UNITED STATES DISTRICT COURT FOR THE DISTRICT OF COLUMBIA
November 14, 2006
TYRELL BERRINGTON JACKSON, PETITIONER,
DENNIS HARRISON, RESPONDENT.
The opinion of the court was delivered by: Ricardo M. Urbina United States District Judge
Document Nos. 1, 14, 17
DENYING THE PETITIONER'S APPLICATION FOR A WRIT OFHABEAS CORPUS;DENYING THE PETITIONER'S MOTION FOR JUDGMENT ON THE PLEADINGS;DENYING THE PETITIONER'S MOTION FOR SUMMARY JUDGMENT
Before the court is the pro se petitioner's application for a writ of habeas corpus brought pursuant to 28 U.S.C. § 2241. The petitioner challenges the forfeiture of credit for time spent on parole ("street-time credit") upon the revocation of his parole and the alleged denial of institutional credit. Because the government's calculation of the petitioner's sentence follows District of Columbia law, the court denies the petitioner's application for a writ of habeas corpus.*fn1
On August 25, 1988, the Superior Court of the District of Columbia sentenced the petitioner to six to 18 years' imprisonment for first-degree burglary. On March 12, 1997, the then-District of Columbia Board of Parole released the petitioner to parole supervision under which he was to remain until April 14, 2009. Gov't. Opp'n at 2. The Board revoked the petitioner's parole on October 26, 1998, and scheduled him for parole reconsideration on August 25, 1999. Id. On August 12, 2002, the petitioner was again released to parole supervision until the expiration of his sentence on April 14, 2009. Id. On June 4, 2003, following expedited revocation proceedings pursuant to 28 C.F.R. § 2.66, the United States Parole Commission, having assumed parole responsibility of District of Columbia felons, revoked the petitioner's parole and scheduled a reparole date of June 5, 2004.*fn2 Id. at 3. The Commission released the petitioner to parole supervision on June 4, 2004, until the expiration of his sentence on June 6, 2011. Id. at 4. On October 31, 2005, following expedited revocation proceedings, the Commission again revoked the petitioner's parole and scheduled a reparole date of August 19, 2006.
The petitioner initiated this action on October 3, 2005, because he surmised from reviewing his institutional file that he had "not been credited with all of my street time nor institutional credits since 1988 toward reduction of my sentence. . . ." Pet. at 5. The government filed its opposition to the petition on November 3, 2005. The court granted the petitioner additional time to respond by April 5, 2006, to the government's opposition to the petition. The petitioner has since filed a motion for judgment on the pleadings, his affidavit, and a motion for summary judgment. The court construes these filings together as the petitioner's response to the government's opposition to the petition.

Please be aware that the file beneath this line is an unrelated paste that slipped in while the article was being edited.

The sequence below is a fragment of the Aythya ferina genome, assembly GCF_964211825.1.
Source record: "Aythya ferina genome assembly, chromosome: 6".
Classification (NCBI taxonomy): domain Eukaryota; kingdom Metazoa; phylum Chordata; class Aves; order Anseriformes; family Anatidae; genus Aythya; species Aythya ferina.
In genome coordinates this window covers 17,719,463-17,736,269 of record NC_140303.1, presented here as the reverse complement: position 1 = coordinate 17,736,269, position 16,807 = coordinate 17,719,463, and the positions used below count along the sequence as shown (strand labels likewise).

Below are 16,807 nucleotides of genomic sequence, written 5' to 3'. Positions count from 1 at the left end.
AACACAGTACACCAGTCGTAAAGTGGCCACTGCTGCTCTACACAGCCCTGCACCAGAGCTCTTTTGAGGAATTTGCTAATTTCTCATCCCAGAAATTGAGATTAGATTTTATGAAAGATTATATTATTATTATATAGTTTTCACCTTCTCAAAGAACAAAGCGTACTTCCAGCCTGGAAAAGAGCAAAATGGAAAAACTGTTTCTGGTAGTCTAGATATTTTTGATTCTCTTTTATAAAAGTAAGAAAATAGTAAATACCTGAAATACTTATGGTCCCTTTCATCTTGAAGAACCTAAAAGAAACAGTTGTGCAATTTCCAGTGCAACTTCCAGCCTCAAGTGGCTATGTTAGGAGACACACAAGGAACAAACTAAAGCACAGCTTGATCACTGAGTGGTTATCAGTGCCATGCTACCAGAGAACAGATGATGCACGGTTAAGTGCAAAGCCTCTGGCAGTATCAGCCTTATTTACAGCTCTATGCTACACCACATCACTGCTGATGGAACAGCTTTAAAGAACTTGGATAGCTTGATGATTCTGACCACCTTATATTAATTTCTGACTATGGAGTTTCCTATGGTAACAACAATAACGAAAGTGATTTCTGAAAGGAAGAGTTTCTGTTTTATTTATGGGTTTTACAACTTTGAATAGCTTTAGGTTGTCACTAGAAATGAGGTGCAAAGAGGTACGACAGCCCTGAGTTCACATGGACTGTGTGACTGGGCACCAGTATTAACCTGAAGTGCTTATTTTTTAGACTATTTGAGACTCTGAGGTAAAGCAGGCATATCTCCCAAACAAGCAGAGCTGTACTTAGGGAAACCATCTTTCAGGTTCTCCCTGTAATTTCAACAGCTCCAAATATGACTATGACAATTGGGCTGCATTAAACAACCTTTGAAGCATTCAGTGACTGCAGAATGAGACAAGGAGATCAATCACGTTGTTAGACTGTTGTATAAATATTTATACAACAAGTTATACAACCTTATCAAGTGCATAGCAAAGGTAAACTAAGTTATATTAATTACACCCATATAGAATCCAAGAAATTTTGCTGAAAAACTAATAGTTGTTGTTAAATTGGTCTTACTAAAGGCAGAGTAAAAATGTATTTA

The writ of habeas corpus may extend to a District of Columbia prisoner when it is shown that "[h]e is in custody in violation of the Constitution or laws or treaties of the United States." 28 U.S.C. § 2241(c)(3).
A. The Commission Properly Revoked Street-Time Credit
District of Columbia law requires the forfeiture of street-time credit earned by a parolee upon the revocation of his parole. See D.C. Code § 24-406(a) ("If the order of parole shall be revoked . . . [t]he time a prisoner was on parole shall not be taken into account to diminish the time for which he was sentenced."); United States Parole Commission v. Noble, 693 A.2d 1084, 1094-1104 (D.C. 1997), aff'd on reh'g, 711 A.2d 85 (1998) (en banc) (interpreting § 24-206(a) [renumbered § 24-406(a)] on certification of question from the District of Columbia Circuit). It is settled that District of Columbia prisoners have neither a constitutional nor a statutory right to retain street-time credit once their parole is revoked. See Jones v. Bureau of Prisons, 2002 WL 31189792, *1 (D.C. Cir. 2002) (denying certificate of appealability) (citing Davis v. Moore, 772 A.2d 204, 214-15 (D.C. 2001)); Noble, 693 A.2d at 1085.